Spring 2017
Nicholas Stephanopoulos, William H. J. Hubbard
Election Law
LAWS 43260
(CORE)This course examines the law, both constitutional and statutory, that governs the American electoral system. Topics covered include the right to vote, reapportionment and redistricting, minority representation, the regulation of political parties, and campaign finance. The course draws heavily from both legal and political science scholarship. It addresses constitutional provisions including the First, Fourteenth, and Fifteenth Amendments, as well as key statutes such as the Voting Rights Act, the Federal Election Campaign Act, and the Bipartisan Campaign Reform Act. Students will develop an understanding of not only election law doctrine, but also the theoretical and functional underpinnings of the American electoral system.
Spring 2017
Nicholas Stephanopoulos
Greenberg Seminars: The 2016 Campaign
LAWS 92000
(A, BID)This seminar will examine the 2016 campaign through the prisms of election law and political science. On the legal side, the seminar will consider the changing role of money in politics, parties' ability to control their primaries, and the impact of partisan gerrymandering on legislative races. On the political science side, the seminar will ask whether (and how) campaigns can influence voter turnout and election outcomes. The seminar's sessions will be front-loaded so that more of them take place prior to Election day.
Spring 2016
Nicholas Stephanopoulos
Canonical Ideas in American Legal Thought
LAWS 57013
(++, A, WP, SEM)This year-long research seminar is the equivalent of a research colloquium in a PhD program. During the Autumn quarter, students will read, discuss, and critique some of the most influential law review articles from the twentieth century, as well as newer papers that extend and apply those canonical ideas to modern legal problems. The readings will consist of a healthy mix of public law and private law, and various scholarly methodologies. During the Autumn quarter, students will have short research and writing assignments on the readings. Students will also work with faculty to identify a topic for a substantial research paper. During the Winter quarter, the seminar will not meet in formal sessions, but each student will work on his or her research paper and will meet individually with the instructors to assess the paper’s progress. During the Spring quarter, the seminar will reconvene, and students will workshop their drafts (i.e., each student will circulate his or her draft in advance and answer questions from students and faculty). Students will receive an Autumn quarter grade based on their short writing assignments, discussion facilitation, and class participation. Students will receive a separate grade for the Winter and Spring quarters based on the quality of their research papers and class participation. Every student must enroll for the entire year; students may not drop the class after the Autumn quarter. Students may only enroll with the permission of the instructors. Students interested in enrolling should email Professors Hubbard and Stephanopoulos a resume and a one-paragraph statement explaining why they would like to enroll in the seminar no later than August 26, 2016.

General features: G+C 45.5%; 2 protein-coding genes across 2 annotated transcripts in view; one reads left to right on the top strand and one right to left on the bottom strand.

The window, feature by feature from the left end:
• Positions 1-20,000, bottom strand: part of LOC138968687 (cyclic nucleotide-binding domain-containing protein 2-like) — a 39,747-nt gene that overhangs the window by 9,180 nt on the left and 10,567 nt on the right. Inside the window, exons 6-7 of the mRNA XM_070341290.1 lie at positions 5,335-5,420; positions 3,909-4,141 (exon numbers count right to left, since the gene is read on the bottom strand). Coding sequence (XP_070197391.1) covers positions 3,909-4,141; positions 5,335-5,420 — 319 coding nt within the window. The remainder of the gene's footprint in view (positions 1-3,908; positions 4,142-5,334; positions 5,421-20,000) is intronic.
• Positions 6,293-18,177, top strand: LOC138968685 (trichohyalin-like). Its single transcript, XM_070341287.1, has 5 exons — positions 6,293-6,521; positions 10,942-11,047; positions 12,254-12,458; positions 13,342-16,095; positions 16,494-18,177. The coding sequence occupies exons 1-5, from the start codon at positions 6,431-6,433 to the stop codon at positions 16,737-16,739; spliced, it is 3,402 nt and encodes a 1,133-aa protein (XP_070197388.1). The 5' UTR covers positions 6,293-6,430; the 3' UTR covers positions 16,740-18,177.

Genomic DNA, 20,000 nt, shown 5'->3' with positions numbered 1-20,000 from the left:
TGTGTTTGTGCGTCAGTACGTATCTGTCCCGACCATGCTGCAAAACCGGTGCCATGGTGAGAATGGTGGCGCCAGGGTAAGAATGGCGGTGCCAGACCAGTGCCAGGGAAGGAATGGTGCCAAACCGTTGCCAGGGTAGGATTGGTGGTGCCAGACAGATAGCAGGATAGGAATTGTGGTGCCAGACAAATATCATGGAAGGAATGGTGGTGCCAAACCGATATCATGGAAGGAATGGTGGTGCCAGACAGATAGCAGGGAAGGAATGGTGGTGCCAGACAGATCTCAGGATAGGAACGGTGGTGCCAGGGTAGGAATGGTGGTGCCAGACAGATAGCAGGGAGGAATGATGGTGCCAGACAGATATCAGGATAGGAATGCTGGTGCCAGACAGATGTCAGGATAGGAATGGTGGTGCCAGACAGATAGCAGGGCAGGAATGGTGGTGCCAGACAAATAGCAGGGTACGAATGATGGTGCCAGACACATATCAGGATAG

Winter 2017
Nicholas Stephanopoulos, William H. J. Hubbard
Greenberg Seminars: The 2016 Campaign
LAWS 92000
(A, BID)This seminar will examine the 2016 campaign through the prisms of election law and political science. On the legal side, the seminar will consider the changing role of money in politics, parties' ability to control their primaries, and the impact of partisan gerrymandering on legislative races. On the political science side, the seminar will ask whether (and how) campaigns can influence voter turnout and election outcomes. The seminar's sessions will be front-loaded so that more of them take place prior to Election day.
Winter 2016
Nicholas Stephanopoulos